Life within the Naval Air Systems Command these days resembles one of TV's overheated Washington soap operas, awash with secrets, feuds and factions. The plot has had some suitably mysterious turns, like a “clerical error” that led to publication of a $20 billion solicitation for more F/A-18s in October, which was denounced so emphatically that there was obviously something to it.
But no drama is complete without a covert subplot wrapped in another secret, which is the writing of the requirement for the Unmanned Carrier Launched Airborne Surveillance and Strike (Uclass) system. There are at least two groups in the Pentagon with fundamentally different visions of what Uclass should look like, and there is not much time before a clear decision must be made.
Stealth is critical to any unmanned air system, as I pointed out nine months ago (AW&ST March 18, p. 14), because an unmanned aerial system (UAS) can't shoot back, or even evade threats very well. The Uclass debate is not about whether to have stealth, but how much of it the Navy wants to pay for.
The subject of degrees of stealth is not much discussed, because of secrecy, and because companies with big financial stakes prefer that people continue to assume that all stealth is created equal.
It's not. There have been multiple levels of stealth since Northrop's Tacit Blue demonstrated all-aspect radar cross-section (RCS) reduction and the Advanced Technology Bomber requirement that led to the B-2 and called for ultra-low RCS extending into the VHF band.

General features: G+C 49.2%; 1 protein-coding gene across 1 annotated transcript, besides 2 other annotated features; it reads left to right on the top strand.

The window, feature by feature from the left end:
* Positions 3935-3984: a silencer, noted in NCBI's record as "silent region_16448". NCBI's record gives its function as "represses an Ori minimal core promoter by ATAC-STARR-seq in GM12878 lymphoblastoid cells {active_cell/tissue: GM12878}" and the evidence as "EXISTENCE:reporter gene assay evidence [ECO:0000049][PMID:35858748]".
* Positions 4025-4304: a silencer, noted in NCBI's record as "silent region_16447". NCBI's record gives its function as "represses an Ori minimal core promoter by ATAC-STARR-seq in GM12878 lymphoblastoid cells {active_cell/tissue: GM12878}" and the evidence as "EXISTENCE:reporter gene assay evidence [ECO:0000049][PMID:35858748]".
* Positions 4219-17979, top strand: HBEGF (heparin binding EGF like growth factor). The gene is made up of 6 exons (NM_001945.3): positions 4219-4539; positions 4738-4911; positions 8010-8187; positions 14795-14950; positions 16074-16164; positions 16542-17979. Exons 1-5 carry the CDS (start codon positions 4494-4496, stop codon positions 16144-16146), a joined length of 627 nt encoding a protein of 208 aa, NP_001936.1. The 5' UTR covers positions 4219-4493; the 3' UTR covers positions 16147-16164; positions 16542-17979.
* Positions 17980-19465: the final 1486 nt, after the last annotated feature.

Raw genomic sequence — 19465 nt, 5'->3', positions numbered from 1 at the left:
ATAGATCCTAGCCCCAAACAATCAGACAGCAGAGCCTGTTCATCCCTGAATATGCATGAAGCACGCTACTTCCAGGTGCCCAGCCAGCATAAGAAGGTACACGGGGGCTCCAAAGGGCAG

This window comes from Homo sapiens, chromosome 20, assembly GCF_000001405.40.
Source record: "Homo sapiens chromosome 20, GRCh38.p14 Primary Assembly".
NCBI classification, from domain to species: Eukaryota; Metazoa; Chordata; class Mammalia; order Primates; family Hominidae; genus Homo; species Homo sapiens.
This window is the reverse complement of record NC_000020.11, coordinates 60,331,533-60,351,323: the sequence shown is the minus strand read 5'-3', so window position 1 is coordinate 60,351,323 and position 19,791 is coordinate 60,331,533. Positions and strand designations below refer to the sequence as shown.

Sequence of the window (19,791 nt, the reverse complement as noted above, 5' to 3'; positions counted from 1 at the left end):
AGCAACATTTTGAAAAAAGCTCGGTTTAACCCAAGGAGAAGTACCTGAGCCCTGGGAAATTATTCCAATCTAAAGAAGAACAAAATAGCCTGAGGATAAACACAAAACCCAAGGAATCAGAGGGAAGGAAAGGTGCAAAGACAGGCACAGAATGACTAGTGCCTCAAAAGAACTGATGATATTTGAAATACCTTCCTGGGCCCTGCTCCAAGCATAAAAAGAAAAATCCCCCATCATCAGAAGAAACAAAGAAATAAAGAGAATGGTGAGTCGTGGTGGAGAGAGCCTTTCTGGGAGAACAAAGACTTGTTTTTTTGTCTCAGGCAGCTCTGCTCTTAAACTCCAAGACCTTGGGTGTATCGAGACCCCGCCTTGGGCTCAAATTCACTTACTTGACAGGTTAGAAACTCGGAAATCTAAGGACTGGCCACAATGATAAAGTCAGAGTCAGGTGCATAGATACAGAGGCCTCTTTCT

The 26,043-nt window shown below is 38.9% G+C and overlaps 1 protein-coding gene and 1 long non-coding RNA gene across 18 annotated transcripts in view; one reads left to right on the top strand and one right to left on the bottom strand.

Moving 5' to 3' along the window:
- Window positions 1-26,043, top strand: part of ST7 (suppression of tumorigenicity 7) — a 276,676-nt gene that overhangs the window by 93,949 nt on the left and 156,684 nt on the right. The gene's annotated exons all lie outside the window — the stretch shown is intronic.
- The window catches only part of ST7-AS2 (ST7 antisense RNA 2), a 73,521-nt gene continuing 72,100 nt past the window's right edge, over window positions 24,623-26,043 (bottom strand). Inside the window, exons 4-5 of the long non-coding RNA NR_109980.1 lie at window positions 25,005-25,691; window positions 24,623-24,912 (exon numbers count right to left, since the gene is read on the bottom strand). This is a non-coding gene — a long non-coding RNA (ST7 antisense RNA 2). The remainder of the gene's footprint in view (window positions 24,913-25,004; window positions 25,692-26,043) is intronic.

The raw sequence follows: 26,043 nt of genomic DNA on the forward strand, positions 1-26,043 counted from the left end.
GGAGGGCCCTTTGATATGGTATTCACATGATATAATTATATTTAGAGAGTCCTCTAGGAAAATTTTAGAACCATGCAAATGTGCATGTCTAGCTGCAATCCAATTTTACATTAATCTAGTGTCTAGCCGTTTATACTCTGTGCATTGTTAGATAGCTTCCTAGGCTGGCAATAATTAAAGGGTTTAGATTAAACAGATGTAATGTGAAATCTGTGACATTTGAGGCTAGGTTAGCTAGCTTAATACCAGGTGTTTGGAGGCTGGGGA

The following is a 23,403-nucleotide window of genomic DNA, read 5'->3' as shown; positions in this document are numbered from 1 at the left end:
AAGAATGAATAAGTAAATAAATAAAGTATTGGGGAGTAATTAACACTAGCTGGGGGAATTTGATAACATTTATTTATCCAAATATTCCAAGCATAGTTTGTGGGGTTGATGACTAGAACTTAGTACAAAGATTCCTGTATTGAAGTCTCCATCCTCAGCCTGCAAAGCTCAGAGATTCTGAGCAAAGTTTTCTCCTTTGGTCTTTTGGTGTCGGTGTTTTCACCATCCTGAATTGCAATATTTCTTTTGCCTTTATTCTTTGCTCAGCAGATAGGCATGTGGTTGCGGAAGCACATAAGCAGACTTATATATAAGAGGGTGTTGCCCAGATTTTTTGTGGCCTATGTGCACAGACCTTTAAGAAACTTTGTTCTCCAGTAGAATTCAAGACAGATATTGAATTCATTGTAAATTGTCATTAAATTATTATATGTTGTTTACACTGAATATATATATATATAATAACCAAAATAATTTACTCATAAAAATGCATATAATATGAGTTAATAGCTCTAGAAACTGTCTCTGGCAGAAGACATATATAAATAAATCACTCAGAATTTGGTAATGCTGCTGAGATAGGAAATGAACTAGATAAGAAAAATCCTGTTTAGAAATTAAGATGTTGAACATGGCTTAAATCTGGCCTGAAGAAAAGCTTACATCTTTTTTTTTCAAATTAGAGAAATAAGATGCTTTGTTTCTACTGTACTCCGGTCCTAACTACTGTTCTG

There are more levels today: The Advanced Super Hornet falls between most in-service fighters and the F-35, which in turn is not quite as good in RCS as the F-22, while the F-22—and anything else that has body parts in the same size range as VHF wavelengths—isn't the same as blended-wing-body designs, from Neuron to the RQ-180 and B-2. Russia's determined effort to field mobile, powerful VHF radars makes those distinctions more important than ever.
But the Navy wants Uclass quickly and (in Pentagon terms) cheaply. Some UAS supporters believe speed and low cost are essential to overcome opposition and inertia from a pilot-dominated community. Others don't want to see a penetrating, offensive Uclass landing on a carrier, competing too obviously with the F-35C, which looks very expensive compared to a Super Hornet and has yet to land on a carrier. Nobody forgets that the seminal studies of a carrier-based armed UAS depicted it as the air wing's key long-range strike weapon.